M. caffra has a variable height of 4 – 15 m; where it grows in the teeth of the wind will be a stunted, scraggy shrub of between 4 – 5 m. Frost tender - Lf


Searsia chirindensis: The well-known Red Current, or Bos-taaibos, produces its heavy crop of fruits at this time of year attracting pigeons, louries, bulbuls, barbets, Cape White-eyes, and Cape Parrots - and monkeys. An attractive shade tree with a fast growth, it tolerates both shade and sun. 9 x 7 m; Lf

Calodendrum capense

Calodendrum capense

Vepris lanceolata

Vepris lanceolata

Olinia emargiata

Olinia emarginata



Calodendrum capense. The Cape Chestnut is one of our most beautiful trees with large pale to dark pink flowers turning each specimen into a showstopper any time from July to March. Fruiting occurs from January to May and feeds mostly Cape Parrots, pigeons and doves along with Samango and Vervet monkeys. 11 m; Fr


Olinia emarginata. The Mountain Hard Pear is a beautiful evergreen tree whose rounded, dense canopy of glossy, dark green leaves show up well against the pale grey, peeling bark. Small pink to red drupe (stone-fruit to keep things simple) hang in dense clusters among the leaves. These feed a multitude of birds from March to July - pigeons, louries, bulbuls, bush blackcaps and crested barbets. It does not cope well with drought conditions. 10 x 8 m; Fr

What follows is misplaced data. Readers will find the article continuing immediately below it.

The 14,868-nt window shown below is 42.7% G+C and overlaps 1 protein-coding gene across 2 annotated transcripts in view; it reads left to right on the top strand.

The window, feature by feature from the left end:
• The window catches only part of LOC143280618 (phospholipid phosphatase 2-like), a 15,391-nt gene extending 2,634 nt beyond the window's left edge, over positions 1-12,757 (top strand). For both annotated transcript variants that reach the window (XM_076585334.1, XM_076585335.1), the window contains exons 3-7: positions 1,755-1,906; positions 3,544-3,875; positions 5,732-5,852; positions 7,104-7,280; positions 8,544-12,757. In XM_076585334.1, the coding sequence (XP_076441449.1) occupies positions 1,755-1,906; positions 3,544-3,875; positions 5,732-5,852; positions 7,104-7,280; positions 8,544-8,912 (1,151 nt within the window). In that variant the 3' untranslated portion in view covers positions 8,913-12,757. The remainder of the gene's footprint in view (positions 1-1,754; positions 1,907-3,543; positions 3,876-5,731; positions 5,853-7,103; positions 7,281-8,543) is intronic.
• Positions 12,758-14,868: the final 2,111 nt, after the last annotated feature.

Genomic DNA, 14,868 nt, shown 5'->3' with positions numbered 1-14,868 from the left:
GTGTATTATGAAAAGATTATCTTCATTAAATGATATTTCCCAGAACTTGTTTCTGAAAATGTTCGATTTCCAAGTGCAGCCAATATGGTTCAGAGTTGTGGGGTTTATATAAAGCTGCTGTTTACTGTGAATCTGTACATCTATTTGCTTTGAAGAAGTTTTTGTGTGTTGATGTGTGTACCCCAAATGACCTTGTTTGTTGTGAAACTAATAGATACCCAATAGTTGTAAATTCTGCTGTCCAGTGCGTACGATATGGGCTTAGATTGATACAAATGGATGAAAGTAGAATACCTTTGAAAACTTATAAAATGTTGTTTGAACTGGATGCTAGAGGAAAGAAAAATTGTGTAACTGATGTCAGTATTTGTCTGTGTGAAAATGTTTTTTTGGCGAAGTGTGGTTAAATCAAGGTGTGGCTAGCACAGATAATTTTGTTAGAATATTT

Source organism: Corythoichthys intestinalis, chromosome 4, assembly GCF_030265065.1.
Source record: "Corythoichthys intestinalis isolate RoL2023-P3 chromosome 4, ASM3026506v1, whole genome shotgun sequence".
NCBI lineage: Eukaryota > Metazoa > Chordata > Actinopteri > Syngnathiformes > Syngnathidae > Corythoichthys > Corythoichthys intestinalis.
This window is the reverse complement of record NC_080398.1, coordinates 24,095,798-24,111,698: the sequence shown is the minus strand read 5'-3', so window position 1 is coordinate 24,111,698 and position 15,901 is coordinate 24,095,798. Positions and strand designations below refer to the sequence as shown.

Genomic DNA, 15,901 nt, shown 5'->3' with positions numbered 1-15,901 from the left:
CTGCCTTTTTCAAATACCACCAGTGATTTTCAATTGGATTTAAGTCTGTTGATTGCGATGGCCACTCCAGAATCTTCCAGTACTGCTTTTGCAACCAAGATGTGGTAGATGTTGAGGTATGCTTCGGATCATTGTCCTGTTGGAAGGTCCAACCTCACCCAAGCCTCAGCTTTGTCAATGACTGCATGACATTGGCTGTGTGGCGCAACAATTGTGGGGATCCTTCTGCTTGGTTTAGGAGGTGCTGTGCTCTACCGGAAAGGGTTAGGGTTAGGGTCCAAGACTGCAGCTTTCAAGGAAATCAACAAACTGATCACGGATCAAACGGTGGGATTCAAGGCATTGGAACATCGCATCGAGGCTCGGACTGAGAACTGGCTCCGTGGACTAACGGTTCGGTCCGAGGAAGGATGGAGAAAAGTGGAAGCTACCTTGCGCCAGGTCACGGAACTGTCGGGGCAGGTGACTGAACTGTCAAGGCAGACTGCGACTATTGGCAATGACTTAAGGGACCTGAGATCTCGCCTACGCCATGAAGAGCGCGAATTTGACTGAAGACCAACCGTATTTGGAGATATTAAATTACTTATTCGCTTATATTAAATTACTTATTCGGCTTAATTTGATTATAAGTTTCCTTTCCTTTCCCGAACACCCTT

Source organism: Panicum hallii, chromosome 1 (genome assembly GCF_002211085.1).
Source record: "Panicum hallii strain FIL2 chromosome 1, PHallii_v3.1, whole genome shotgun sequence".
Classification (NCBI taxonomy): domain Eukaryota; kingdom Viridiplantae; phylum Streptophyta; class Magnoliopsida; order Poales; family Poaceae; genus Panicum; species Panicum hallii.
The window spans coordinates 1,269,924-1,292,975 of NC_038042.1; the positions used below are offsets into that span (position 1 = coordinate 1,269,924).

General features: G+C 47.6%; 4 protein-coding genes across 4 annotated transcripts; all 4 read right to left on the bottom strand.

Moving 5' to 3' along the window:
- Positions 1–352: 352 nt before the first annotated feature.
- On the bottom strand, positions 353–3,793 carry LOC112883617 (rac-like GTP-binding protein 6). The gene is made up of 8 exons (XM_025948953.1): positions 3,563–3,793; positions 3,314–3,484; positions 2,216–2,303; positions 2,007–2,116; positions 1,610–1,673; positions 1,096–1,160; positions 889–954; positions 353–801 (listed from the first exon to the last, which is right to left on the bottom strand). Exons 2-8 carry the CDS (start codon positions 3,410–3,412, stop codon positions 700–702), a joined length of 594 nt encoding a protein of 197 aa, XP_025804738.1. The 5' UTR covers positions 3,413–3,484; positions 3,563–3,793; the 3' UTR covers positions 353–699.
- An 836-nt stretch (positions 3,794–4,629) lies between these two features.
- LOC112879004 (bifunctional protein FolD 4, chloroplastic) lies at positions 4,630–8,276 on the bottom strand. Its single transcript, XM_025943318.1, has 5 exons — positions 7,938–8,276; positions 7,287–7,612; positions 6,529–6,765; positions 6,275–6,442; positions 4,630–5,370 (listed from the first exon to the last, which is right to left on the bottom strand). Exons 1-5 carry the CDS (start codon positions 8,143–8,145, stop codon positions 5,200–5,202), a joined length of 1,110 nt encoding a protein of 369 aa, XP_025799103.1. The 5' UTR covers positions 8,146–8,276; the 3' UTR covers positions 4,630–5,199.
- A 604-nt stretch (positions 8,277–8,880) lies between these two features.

Ilex mitis. African Holy, Cape Holy, Without. This under-utilised tree offers a belated Christmas feast in autumn, and one of a small selection of trees that is frost hardy though protection during the first couple of years is advisable. Bunches of tightly grouped bright red fruits bring in scores of birds from March to May. The Afrikaans name, Without, refers to the lovely white colour of the fine-grained wood, popular with furniture makers. 10 x 10 m; Fr


Croton sylvaticus. The Forest Fever-berry is a sizeable and shapely tree often used to provide shade in parking areas or parks. Large orange fruits make quite a show from December to May and are very popular with African Green Pigeons, doves, trumpeter Hornbills and Forest Weavers. Fallen fruits are snapped up by bushbuck, blue duiker and bushpigs, should you be lucky enough to have them visit your garden. From 12 – 16 m; Mf